A Short History of the Audiovisual Fake

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By Data & Society Media Manipulation Researcher Britt Paris

In the summer of 2018, videos of Barack Obama giving previously unreleased addresses appeared on YouTube. The catch: These events never actually happened. University researchers had uploaded these videos to demonstrate the effective use of neural networks and generative adversarial networks to turn audio or audiovisual clips into realistic, but completely fake, lip-synced videos.

With consumer-grade apps like FakeApp and FaceSwap, you don’t need to be a computer scientist to create convincing fakes. We’re already seeing misogynist and racist GIFs of Michelle Obama performing a striptease and an antisemitic video of Adolf Hitler’s face grafted onto Mauricio Macri’s in a public speech. These artifacts belong to a rapidly growing genre of videos produced through various modes of artificial intelligence, colloquially referred to as “deepfakes.


by Media Manipulation Research Lead Joan Donovan and Research Analyst Brian Friedberg

Unite the Right 2.0 organizer Jason Kessler’s August 12 anniversary rally was an abject failure due to internal conflict in the white nationalist movement, and the unrelenting pressure of anti-racist organizing and coalitions of civil society groups determined to keep this hate from growing. …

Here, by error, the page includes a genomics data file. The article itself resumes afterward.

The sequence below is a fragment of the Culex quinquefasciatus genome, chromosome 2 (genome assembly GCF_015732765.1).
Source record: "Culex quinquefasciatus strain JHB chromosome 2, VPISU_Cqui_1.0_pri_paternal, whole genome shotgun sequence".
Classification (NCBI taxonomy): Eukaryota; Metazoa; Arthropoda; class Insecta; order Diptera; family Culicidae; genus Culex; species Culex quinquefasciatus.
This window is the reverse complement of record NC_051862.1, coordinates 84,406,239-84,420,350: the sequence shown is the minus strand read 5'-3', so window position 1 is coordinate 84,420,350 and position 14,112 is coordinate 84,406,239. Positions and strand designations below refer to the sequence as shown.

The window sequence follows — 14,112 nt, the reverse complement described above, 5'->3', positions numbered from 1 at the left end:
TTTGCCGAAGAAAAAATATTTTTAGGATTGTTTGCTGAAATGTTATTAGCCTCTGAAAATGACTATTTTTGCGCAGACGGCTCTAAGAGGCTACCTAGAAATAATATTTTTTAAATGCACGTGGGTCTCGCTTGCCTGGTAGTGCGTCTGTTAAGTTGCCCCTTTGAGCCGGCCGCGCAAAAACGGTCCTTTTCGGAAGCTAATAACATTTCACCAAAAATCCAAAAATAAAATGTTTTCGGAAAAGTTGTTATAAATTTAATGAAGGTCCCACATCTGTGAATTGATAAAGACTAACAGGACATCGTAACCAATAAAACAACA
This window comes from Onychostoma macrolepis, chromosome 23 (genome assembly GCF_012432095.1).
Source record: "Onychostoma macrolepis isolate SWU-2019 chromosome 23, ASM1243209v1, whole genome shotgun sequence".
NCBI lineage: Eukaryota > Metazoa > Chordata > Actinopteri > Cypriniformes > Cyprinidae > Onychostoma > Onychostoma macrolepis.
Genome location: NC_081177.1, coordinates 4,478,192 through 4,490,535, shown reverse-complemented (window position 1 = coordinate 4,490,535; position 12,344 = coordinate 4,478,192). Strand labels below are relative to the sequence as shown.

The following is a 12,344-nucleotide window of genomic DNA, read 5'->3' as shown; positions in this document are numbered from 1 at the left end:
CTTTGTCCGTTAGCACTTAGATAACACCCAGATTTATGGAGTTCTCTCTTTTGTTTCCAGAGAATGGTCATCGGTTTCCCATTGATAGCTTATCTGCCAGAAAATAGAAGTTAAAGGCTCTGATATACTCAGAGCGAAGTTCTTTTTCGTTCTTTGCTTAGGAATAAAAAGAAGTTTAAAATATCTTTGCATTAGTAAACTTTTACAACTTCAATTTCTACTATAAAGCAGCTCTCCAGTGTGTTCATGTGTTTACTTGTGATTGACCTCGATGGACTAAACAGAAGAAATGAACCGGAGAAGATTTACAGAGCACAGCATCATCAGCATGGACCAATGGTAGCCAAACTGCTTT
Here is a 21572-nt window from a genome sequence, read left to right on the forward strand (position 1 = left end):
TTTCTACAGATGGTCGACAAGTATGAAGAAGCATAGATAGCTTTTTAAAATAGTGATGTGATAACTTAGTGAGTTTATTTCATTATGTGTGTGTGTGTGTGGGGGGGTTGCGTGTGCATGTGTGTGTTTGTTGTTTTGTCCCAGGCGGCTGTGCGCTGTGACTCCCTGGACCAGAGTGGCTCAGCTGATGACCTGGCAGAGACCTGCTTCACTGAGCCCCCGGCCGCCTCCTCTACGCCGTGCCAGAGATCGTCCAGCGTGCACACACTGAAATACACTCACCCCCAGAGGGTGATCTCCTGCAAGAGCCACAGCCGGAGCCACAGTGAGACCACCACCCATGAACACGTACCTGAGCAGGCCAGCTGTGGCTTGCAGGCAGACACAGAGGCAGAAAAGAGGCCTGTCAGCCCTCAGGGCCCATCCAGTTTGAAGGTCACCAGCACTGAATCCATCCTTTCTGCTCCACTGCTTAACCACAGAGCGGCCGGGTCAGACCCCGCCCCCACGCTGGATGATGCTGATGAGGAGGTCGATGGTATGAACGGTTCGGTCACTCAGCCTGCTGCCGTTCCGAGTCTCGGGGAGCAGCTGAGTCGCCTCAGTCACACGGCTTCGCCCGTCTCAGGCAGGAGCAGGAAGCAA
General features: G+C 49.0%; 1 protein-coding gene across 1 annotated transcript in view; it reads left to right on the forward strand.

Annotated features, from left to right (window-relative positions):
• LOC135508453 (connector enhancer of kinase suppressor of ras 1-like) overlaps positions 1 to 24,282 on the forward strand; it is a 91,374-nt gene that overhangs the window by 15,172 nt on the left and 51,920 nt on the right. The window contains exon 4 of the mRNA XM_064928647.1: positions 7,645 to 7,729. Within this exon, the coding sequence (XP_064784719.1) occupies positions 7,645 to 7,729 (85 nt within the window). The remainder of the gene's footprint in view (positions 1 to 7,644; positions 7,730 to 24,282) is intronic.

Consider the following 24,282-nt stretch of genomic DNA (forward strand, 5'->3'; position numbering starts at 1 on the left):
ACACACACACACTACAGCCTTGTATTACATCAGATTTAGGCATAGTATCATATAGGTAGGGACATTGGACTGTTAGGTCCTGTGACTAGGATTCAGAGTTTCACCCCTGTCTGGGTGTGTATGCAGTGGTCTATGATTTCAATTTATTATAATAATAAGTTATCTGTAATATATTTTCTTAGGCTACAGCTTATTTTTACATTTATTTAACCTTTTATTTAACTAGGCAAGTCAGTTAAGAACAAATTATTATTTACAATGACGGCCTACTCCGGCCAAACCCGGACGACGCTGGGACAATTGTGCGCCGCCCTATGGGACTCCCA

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by Data & Society Affiliate Amelia Acker

Last week, Twitter announced that it would begin deleting millions of fake accounts that were suspended earlier this summer for abusing the platform’s terms of service. The company has framed the problem as an accuracy issue related to confidence in “follower counts” and says most Twitter users will see a drop in their followers as part of the update. …

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D&S Media Manipulation: Dispatches from the Field

Investigating the socio-technical aspects of media manipulation ranging from the social, political, economic incentives to spread disinformation.

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